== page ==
From this location on the western side of the bridge you’ll find there are less people. A lot of the crowds arrive in buses on day tours so they head straight for the main car park leaving the western side just for you!
The main car park does have its advantages though. It’s located right where the icebergs float out to sea and you can get up nice and close really easily. If you’re into split-level shots of the icebergs, this is the place to do it. I love to wander around the shoreline from the main car park and the further you wander, the further you’ll get from other people and have a better chance of enjoying the lagoon in all of its peaceful glory.
From the main car park there’s a hill you can climb, you’ll see it as soon as you arrive and it’s a great place to launch your drone and take alternate angles of the lagoon. My favourite however is right on the water’s edge, hearing the sounds of the icebergs as they crack and drip while gently floating around with the tide.
You might like to have a read of my other relevant articles before your trip:
Scroll down for details of how to get to Jökulsárlón Glacier Lagoon + a collection of photos…
How to Get to Jökulsárlón
Jökulsárlón is nice and easy to find because it’s located on the Ring Road, Iceland’s main route around the country. I suggest you hire a car to give yourself the option of visiting at any time you choose, especially to arrive nice and early and beat the crowds.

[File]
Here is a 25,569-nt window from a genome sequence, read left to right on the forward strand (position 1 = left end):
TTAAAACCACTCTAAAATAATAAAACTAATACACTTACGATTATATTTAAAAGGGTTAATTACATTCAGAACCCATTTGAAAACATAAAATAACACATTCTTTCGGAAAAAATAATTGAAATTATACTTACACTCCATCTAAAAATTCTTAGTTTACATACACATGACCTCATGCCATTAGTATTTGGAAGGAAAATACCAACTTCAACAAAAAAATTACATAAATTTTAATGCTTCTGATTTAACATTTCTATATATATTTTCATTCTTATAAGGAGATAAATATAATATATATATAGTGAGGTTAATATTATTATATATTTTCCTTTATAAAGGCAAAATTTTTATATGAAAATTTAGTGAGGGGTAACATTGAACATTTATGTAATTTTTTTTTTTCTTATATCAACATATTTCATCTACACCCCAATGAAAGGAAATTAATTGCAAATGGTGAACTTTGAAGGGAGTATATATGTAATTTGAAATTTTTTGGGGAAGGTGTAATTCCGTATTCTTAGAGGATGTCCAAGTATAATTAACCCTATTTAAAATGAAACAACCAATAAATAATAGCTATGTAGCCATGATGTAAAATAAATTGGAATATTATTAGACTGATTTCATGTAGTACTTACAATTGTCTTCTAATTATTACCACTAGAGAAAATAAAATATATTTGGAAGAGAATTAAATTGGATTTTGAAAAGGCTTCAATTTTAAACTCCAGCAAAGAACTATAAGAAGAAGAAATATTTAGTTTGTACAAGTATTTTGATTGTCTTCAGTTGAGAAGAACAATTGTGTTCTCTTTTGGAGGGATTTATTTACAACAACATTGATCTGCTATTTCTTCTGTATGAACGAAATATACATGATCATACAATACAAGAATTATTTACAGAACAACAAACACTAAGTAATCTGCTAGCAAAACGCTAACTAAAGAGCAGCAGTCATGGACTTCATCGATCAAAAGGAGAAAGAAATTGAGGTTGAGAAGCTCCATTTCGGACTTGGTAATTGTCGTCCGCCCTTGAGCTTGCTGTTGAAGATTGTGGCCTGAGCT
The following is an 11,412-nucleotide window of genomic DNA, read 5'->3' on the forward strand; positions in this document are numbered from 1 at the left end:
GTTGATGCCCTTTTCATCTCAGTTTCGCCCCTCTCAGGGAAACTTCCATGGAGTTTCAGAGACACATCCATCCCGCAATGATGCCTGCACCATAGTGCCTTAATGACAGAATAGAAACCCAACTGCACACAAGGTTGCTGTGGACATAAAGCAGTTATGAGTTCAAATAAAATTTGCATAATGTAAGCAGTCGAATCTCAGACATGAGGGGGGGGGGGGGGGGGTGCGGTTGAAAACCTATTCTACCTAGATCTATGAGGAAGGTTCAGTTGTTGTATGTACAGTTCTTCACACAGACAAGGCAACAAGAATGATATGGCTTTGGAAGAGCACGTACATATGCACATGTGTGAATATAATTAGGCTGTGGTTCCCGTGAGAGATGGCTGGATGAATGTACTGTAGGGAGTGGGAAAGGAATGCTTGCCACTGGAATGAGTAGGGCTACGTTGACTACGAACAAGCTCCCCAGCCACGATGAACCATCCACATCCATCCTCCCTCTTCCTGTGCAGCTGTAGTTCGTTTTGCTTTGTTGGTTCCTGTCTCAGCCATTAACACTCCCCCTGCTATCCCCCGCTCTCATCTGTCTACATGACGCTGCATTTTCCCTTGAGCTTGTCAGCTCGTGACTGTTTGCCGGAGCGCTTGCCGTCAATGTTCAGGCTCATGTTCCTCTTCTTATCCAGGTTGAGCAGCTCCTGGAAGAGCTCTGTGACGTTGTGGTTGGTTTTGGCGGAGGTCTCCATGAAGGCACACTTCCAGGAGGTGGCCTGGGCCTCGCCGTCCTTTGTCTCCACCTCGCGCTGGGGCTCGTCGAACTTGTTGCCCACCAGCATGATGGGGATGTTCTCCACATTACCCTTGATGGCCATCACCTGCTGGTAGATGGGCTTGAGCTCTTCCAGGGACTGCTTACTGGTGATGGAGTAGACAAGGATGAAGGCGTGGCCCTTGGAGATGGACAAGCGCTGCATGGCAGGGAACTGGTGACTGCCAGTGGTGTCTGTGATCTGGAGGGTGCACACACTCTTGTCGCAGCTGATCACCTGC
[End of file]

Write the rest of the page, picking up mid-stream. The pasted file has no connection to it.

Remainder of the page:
You’ll find the lagoon about a 5 hour drive from Reykjavik so I highly recommend breaking up the trip and stopping somewhere along the way. The South Coast of Iceland is extremely photogenic so what is 5 hours on Google maps, is in reality a good two days full of photo stops!
In my guide to Iceland’s Best Photography Locations along the south coast you’ll see a lot of the places to visit on the way to Jökulsárlón. I’d recommend stopping somewhere close to Vik on the way and then basing yourself nearby the lagoon at Hali Country Hotel or Skyrhúsid Guest House, both super cosy, located in Hali and home to the team of Glacier Adventure that offers Glacier Walks, Ice Caving and other adventure tours that you’ll need an experienced guide for!
As I mentioned above there are a number of car parks around the lagoon, on the beach side you’ll find a car park either side of the bridge to use if you’re heading to Diamond Beach. On the lagoon side you’ll find the main car park which also has a small café, and the little car parks on the western side of the bridge.
Here’s a little map where I’ve highlighted the locations and car parks noted above…
Photos of Jökulsárlón
No guide to photographing Jökulsárlón lagoon would be complete without sharing some photos right? Below you’ll find a collection of images taken over a few visits to the lagoon. Every time I’ve visited the icebergs change, the weather is different, the light is unique…it’s never the same meaning you’ll be wowed over and over again if you’re lucky enough to visit more than once.
Have you been to Jökulsárlón Glacier Lagoon? If so, share a link to your photos in the comments below or use the hashtag #thewanderinglens on Instagram 🙂
Hello! I’m the founder and photographer behind The Wandering Lens. With 14+yrs experience as a professional travel and landscape photographer, all advice found on this site is from my personal experience on the road. I hope it’s useful for your own travels and would love to hear in the comments about your trips and experiences around the world.
I'm Lisa Michele Burns, a professional photographer and founder of The Wandering Lens from Australia. Welcome to your guide to photographing the world, improving your photography and scouting unique and inspiring places to experience with your camera. Click here to start exploring popular guides + articles. After four years online, The Wandering Lens has turned into the leading publisher of photography focused travel guides!